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J Dermatolog Treat. 2003 Dec;14(4):203-11.

Mycophenolate in dermatology.

Author information

1
Department of Dermatology, Harvard Medical School, Massachusetts General Hospital Dermatopathology Unit, 55 Fruit Street, Boston, MA 02114, USA. bmackool@partners.org

Abstract

Originally used to treat psoriasis nearly three decades ago, mycophenolic acid, reformulated as mycophenolate mofetil (MMF), has been rediscovered by the world of dermatology. As a relatively well-tolerated immunosuppressive used in organ transplant recipients, MMF has recently been reported to show promise for several dermatologic conditions, including psoriasis, pemphigus vulgaris, pyoderma gangrenosum, bullous lichen planus, and even connective tissue diseases such as lupus erythematosus and dermatomyositis. Although not intended to be exhaustive, this review discusses MMF with regard to its basic pharmacology, its side effects, and its reported efficacy in a variety of dermatologic indications. Relevant literature was retrieved by a Medline search combining the terms "mycophenolate" or "mycophenolic acid" and "skin" or "skin disease" or a number of specific conditions ("psoriasis", "dermatitis", "eczema", "pemphigoid", "pemphigus", "vasculitis", "pyoderma gangrenosum", "Crohn's disease", "graft-versus-host disease", "lichen planus"). As MMF has only been recently re-introduced for dermatologic application, the nature of much of the literature is admittedly that of case reports or case series. Nevertheless, the results are sufficiently promising to warrant further larger, control studies.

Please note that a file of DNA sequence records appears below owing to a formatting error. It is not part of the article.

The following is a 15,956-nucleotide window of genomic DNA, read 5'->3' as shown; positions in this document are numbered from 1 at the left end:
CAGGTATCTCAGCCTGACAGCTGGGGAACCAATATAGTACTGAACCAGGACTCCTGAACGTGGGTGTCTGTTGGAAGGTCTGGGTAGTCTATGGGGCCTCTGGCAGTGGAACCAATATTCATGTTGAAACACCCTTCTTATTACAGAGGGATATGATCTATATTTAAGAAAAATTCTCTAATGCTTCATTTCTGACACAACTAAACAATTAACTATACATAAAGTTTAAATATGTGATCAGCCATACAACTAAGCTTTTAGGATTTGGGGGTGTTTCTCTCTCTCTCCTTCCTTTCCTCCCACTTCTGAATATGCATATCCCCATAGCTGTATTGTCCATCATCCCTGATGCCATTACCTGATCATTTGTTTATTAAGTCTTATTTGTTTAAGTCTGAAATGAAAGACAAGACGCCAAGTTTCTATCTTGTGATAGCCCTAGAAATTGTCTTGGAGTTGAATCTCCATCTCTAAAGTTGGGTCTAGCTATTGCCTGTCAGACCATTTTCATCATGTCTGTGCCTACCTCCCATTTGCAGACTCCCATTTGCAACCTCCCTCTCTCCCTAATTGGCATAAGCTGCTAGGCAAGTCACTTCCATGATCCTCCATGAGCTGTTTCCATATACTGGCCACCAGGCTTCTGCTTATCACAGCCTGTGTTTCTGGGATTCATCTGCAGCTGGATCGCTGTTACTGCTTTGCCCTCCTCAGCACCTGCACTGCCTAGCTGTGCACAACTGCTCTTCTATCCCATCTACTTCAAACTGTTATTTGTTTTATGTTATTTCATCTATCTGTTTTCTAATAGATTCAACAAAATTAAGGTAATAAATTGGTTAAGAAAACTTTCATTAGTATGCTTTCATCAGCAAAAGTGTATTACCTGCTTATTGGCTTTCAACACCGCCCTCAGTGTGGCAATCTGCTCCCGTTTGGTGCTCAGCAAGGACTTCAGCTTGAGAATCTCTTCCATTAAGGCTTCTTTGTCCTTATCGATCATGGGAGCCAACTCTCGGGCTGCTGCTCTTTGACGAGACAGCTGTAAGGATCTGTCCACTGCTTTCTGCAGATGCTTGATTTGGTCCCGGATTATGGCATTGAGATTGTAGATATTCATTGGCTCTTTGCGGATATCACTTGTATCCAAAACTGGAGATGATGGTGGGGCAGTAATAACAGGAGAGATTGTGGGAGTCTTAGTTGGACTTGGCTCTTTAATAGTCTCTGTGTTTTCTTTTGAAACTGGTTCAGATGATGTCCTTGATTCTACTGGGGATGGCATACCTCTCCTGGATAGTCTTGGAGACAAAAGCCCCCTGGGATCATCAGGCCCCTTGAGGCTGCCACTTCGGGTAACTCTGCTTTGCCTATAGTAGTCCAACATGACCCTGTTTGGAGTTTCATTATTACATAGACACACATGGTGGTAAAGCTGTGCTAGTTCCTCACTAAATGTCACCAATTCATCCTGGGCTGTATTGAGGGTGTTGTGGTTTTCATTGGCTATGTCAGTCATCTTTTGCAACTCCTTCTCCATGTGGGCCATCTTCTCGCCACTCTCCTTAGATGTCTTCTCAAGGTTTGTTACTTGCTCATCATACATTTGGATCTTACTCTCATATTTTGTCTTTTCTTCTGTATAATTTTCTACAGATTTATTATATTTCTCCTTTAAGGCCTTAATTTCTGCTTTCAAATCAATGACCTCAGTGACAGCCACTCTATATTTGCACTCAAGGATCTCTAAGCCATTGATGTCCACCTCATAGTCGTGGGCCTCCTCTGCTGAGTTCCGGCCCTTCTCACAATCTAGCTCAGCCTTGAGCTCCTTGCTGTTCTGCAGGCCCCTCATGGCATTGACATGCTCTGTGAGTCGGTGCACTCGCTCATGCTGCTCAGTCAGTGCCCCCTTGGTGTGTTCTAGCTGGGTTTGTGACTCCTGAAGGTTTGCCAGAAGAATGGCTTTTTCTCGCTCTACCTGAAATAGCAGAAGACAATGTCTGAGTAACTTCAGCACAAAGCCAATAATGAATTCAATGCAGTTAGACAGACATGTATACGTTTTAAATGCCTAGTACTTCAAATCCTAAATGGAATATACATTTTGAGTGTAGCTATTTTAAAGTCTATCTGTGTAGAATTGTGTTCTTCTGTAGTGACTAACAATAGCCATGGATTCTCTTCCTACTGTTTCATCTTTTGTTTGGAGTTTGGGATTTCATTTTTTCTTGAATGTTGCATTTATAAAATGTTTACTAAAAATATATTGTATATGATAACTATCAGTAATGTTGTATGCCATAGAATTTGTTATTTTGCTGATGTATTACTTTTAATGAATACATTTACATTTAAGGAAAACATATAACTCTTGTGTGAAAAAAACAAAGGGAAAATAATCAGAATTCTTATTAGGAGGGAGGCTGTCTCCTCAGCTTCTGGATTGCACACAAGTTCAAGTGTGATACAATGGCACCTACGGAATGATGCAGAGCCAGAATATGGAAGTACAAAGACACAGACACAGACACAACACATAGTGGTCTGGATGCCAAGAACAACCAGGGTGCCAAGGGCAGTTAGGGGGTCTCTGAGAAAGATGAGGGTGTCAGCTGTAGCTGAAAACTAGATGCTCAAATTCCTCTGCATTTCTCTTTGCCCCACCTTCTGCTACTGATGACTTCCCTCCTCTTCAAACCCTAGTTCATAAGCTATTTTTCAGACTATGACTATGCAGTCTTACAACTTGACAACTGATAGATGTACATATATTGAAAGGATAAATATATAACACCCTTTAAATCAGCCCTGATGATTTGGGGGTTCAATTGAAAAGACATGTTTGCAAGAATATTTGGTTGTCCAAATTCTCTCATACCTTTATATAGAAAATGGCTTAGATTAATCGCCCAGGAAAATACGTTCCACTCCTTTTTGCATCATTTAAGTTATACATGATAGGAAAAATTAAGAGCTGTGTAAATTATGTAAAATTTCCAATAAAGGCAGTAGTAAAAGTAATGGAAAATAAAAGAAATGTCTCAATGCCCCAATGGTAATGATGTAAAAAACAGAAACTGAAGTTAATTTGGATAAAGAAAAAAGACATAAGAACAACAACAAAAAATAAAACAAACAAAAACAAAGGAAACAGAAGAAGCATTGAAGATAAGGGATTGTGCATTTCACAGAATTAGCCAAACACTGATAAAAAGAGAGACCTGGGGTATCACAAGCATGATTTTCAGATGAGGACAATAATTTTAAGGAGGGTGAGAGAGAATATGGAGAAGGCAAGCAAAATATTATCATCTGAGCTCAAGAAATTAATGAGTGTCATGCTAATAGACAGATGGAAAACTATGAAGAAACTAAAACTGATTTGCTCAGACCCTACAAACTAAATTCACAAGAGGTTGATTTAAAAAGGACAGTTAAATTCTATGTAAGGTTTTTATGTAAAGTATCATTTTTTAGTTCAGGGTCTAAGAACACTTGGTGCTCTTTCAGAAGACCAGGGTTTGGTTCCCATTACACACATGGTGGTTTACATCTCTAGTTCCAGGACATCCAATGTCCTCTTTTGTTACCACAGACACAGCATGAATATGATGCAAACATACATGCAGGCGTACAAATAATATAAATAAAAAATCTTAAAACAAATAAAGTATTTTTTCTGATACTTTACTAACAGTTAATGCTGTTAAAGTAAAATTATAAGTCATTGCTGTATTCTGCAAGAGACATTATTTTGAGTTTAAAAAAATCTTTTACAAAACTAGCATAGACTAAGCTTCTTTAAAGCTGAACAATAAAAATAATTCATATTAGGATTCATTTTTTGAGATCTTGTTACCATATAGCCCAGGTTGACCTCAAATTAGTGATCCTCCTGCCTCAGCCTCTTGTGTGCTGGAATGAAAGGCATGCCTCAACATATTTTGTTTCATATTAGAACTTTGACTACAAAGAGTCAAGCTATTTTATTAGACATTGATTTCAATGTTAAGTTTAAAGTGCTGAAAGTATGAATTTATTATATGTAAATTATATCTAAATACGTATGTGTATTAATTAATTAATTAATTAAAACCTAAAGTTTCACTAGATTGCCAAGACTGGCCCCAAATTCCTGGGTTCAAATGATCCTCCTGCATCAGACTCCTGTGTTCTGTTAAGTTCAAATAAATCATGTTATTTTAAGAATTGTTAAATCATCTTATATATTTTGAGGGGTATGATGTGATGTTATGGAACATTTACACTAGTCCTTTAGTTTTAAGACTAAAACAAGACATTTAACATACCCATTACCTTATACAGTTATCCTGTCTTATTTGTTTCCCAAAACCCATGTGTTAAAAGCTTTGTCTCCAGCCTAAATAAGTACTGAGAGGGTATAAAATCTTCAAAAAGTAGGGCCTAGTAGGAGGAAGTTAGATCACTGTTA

PMID:
14660264
DOI:
10.1080/09546630310016826
[Indexed for MEDLINE]

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